Getting To Know One Another
In the Name of God, the Most Compassionate, the Most Merciful
My cousin works for a major cellular telephone company, and he shared with me a story that I want to share with you. It sheds a lot of light on the many negative comments I have received urging me to “leave this country” because I am a Muslim. At first, I did not understand those comments because America is the only country I have ever known. Yes, my ancestors hail from Egypt, but I was born and raised in this country. America is home for me. Americans are my people. So, for someone to tell me to “go back” makes no sense, because there is nowhere else for me to go.
Yet, when I was thinking about my cousin’s recent experience, I realized that I might understand why these people can say what they say.
My cousin was working when a customer walked into the store asking for help. As my cousin was tending to the customer, the customer began a tirade against the U.S. government. He was complaining about how the government is now monitoring our phone calls, spying on us without warrants, and using the Patriot Act to curb our civil liberties. What was telling was whom he blamed for these injustices: “those fu—ing American Muslims.”
Even though he acknowledged that not all Muslims are bad, he still tore into those “fu—ing American Muslims.” My cousin remained silent and did not respond to his smearing an entire community for the sins of a few. He kept helping the man as politely as ever. In fact, when the customer was all finished, he was very appreciative of my cousin’s help and warmly shook his hand. My cousin did not have the courage (and I am not sure I would have either) to tell the man as he was leaving: “You know, sir, I am one of those ‘fu—ing American Muslims.”
Herein lies the point: it is most probable that this customer does not know any “fu—ing American Muslims.” If he did, he probably would not have said what he said. My cousin is a normal, average American, just like everyone else. Looking at him, you probably would not know that he is a Muslim. Obviously, the customer could not tell that my cousin is a Muslim, otherwise he probably would not have complained about those “fu—ing American Muslims” in front of him.
I wish my cousin revealed his religious affiliation to that customer, to teach the man that those “fu—ing American Muslims” are regular Americans just like he is. Sure, there are bad people among them. Yes, some American Muslims have been caught plotting acts of terror. Yes, some American Muslims have betrayed their country and countrymen trying to plot a false and misguided mission of “jihad.” That does not mean that all American Muslims are enemies of the state. That does not mean that all American Muslims are fanatical terrorists. Such a characterization is very unfair indeed.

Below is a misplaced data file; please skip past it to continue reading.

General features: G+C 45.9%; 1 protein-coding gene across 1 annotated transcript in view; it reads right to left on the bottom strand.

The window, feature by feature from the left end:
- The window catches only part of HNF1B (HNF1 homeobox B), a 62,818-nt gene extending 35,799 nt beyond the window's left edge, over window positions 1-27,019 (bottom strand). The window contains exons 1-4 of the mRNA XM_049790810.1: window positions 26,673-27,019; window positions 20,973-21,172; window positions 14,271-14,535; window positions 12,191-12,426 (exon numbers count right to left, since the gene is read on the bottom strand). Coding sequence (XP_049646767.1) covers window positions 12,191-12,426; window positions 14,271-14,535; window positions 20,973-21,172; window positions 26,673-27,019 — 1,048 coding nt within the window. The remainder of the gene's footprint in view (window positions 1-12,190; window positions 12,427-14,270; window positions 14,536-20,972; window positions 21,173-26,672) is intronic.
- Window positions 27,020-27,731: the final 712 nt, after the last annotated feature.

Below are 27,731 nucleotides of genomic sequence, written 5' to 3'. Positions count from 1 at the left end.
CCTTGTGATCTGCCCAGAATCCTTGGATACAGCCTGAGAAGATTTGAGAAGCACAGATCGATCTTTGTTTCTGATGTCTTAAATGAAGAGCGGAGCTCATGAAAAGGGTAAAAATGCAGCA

I feel the same way when it is Muslims who do the generalizing. I have heard some Muslims blame all of the problems of the Muslim World on “the Jews.” These Muslims then go into silly tirades, citing all sorts of stereotypes about the Jews. I object to those stereotypes, because I know better. I have worked with fellow Jewish Americans for many years. Some of my closest friends and colleagues are Jews. Thus, I neither accept nor condone hatred of Jews for the sake of being Jews. It is as wrong as hating Muslims for their being Muslim.
What’s more, these Muslims who spew hatred against the Jews cite the sins of the State of Israel as proof of the “evil of the Jews.” This is completely incorrect. Yes, Israel is not perfect, and it has done many things wrong. But that is not a reason to hate Jews. Just because Israel is occupying Palestinian land, it does not mean that I should hate the Jewish man walking on the street here in Chicago. Doing so is simply absurd.
The same is true with Muslims. Just because there are articles published every single day about some Muslim somewhere in the world who was caught plotting or actually committing an act of terror, that does not mean that all Muslims are terrorists. That does not mean that Islam itself is evil. There are criminal elements in every community, and the terrorists who call themselves Muslim are criminals. The fact that they use Islam to justify their terrorism makes them even more criminal in my mind. That does not mean, however, that I - or any other American Muslim, for that matter - have anything to do with them.
It is as unfair as characterizing Americans as bloodthirsty murderers because of the actions of the criminals among them. If a foreigner only reads news stories published about the actions of criminals in America, would he get an accurate view of what America truly is? Absolutely not. If a Muslim in Syria claims all Americans are sex-crazed, bloodthirsty monsters based upon the crimes committed at Abu Ghraib, he or she would be absolutely wrong. Americans are not like the soldiers who committed the crimes at Abu Ghraib.
Well, the majority of Muslims are not like the terrorist criminals among them. Anyone who bothers to get to know their Muslim neighbors would quickly realize this. In fact, the way to eradicate ignorance and the stereotypes it breeds is to get to know one another. Once we know one another, we will realize that we are more alike than we are different. And once that happens, the forces of hate will never succeed in their attempts to divide us.